Metabolism is entirely based on your lifestyle—and lifestyle changes can make a big difference in how fast your metabolism works. You might have some of these factors working against you, while others play in your favor. It all depends on genetics, hormones, gender—and even if you have children!
Pregnancy and breastfeeding affect your metabolism
The most important reason it’s hard to lose weight when you’re pregnant or breastfeeding is your metabolism. When you eat, nutrients are converted into energy and burned off as fuel.
This process boosts your metabolic rate—your body’s calorie-burning engine—so that more energy can be produced for your baby’s growth and development. The problem is that when you lose weight after pregnancy, part of those lost pounds comes from building blocks for milk production and not fat stores; in fact, during a nine-month period of breastfeeding, your body burns roughly 400 calories per day.
Illness slows your metabolism down
It’s not uncommon for people with chronic illnesses to have trouble losing weight. Studies show that cancer patients, for example, often develop a condition called anorexia cachexia syndrome where they lose their appetite and drastically slow down their metabolism. And if you have an underactive thyroid, you may have problems eating enough calories as well.
This condition can make it incredibly hard to lose weight – even if you start eating right and exercising consistently. For more information on how an underactive thyroid can affect your weight loss efforts and what you can do about it, see my previous post on using tips from thin celebrities who suffer from hypothyroidism but still manage to be slender.
Losing muscle slows down your metabolism
When you lose weight, you’re going to want to lose fat. However, losing muscle slows down your metabolism. The more muscle you have, though, the more calories your body will burn—even when you’re at rest.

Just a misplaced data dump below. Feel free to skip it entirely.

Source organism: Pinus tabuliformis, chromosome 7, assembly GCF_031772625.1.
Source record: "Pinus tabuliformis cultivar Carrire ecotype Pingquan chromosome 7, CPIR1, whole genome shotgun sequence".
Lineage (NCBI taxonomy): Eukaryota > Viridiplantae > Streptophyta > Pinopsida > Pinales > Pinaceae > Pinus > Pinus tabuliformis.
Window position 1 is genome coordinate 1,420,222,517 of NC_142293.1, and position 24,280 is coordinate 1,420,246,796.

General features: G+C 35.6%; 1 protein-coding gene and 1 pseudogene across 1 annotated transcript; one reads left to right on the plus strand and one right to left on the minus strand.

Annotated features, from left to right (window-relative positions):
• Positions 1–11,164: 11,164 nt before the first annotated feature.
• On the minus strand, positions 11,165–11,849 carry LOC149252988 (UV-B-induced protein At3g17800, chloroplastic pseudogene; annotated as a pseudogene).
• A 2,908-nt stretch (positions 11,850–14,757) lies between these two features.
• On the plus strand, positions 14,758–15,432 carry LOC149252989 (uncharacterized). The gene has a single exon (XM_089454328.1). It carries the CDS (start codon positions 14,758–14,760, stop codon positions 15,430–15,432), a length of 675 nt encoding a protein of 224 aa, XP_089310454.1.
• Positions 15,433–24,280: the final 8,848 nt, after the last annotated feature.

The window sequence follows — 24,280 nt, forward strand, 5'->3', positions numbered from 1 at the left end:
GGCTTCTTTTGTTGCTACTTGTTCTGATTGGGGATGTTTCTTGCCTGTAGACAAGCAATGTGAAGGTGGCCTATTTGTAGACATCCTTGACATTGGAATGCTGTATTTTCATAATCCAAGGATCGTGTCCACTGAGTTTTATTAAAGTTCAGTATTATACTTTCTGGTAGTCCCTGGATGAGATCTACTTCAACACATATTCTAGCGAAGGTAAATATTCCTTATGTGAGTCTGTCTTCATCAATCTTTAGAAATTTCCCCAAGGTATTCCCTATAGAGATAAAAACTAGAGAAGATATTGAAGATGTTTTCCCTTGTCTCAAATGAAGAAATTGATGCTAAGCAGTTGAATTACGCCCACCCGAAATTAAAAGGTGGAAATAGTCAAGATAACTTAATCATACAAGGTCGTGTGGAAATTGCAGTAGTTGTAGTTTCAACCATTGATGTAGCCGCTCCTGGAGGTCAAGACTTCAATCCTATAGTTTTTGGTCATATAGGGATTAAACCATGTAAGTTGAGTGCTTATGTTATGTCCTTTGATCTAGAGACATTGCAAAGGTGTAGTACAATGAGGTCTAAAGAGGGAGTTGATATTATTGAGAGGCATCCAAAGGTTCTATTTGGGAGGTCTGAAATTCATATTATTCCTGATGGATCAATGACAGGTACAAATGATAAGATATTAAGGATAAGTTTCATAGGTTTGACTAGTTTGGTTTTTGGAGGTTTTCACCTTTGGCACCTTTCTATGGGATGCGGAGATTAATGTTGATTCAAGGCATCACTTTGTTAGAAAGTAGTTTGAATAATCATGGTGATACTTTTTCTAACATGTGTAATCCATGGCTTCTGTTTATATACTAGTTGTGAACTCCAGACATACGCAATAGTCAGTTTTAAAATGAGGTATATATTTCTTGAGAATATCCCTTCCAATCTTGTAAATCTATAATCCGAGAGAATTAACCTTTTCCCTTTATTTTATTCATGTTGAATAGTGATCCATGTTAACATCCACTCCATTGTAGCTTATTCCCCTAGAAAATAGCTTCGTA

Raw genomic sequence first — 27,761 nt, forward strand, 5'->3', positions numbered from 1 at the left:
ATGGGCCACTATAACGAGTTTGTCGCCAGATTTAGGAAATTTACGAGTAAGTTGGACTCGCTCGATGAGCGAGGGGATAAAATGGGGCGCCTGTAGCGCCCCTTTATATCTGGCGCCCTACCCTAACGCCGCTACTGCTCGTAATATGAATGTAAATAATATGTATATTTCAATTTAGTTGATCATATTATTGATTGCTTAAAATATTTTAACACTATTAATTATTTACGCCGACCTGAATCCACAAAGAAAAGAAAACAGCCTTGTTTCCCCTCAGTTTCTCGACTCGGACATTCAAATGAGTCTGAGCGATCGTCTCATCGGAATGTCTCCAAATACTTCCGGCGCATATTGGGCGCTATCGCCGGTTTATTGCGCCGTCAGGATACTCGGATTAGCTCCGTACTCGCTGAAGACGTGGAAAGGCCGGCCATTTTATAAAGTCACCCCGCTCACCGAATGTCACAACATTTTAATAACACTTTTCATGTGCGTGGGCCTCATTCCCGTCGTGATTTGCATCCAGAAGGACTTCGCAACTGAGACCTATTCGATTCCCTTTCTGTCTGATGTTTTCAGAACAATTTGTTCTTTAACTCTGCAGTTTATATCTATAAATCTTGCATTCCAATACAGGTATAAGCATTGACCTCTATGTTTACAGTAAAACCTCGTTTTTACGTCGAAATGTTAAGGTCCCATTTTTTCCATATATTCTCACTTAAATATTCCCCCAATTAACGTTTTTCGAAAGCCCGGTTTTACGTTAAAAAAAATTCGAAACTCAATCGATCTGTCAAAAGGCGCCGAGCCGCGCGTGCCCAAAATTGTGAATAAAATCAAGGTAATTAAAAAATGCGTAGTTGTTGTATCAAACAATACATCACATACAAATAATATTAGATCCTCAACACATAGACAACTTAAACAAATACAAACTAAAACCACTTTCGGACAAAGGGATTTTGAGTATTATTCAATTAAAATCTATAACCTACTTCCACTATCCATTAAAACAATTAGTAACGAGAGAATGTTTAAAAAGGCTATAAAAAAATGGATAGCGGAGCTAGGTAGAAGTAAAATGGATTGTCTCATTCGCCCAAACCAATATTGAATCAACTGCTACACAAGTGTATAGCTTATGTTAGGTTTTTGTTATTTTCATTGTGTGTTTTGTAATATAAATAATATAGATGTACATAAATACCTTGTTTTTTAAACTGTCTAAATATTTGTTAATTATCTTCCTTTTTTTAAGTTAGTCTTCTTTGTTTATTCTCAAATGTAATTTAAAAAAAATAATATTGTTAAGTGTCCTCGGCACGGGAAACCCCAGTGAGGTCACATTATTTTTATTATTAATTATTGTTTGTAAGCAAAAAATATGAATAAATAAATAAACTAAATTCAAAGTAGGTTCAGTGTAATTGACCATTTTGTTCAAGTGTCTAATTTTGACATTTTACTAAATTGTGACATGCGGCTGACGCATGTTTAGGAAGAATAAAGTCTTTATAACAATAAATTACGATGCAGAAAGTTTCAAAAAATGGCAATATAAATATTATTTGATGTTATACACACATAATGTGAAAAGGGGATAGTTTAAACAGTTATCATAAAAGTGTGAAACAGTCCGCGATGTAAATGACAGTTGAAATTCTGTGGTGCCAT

This is one of those unsung benefits of working out: yes, exercise will help you build muscles and allow you to eat some extra food every now and then but if that isn’t enough motivation for you then consider how many extra calories your body will burn due to all that muscle. You can use a scale or waist measurements if they give better readings than your clothing size or scale weight—they won’t but they might provide motivation in other ways that are meaningful for you.
Sleep deprivation slows down your metabolism
When you sleep, your body burns more calories than when you’re awake. As a result, skipping out on sleep can make it hard to lose weight. In fact, a lack of shut-eye has been shown to slow metabolism by as much as 3 percent!
Worse still, losing sleep slows down your mental processing speeds, meaning you may experience brain fog and difficulty focusing—two productivity killers that could have you packing on pounds without even realizing it. To lose weight safely but quickly, schedule your workouts early in the day and get plenty of ZZZ at night.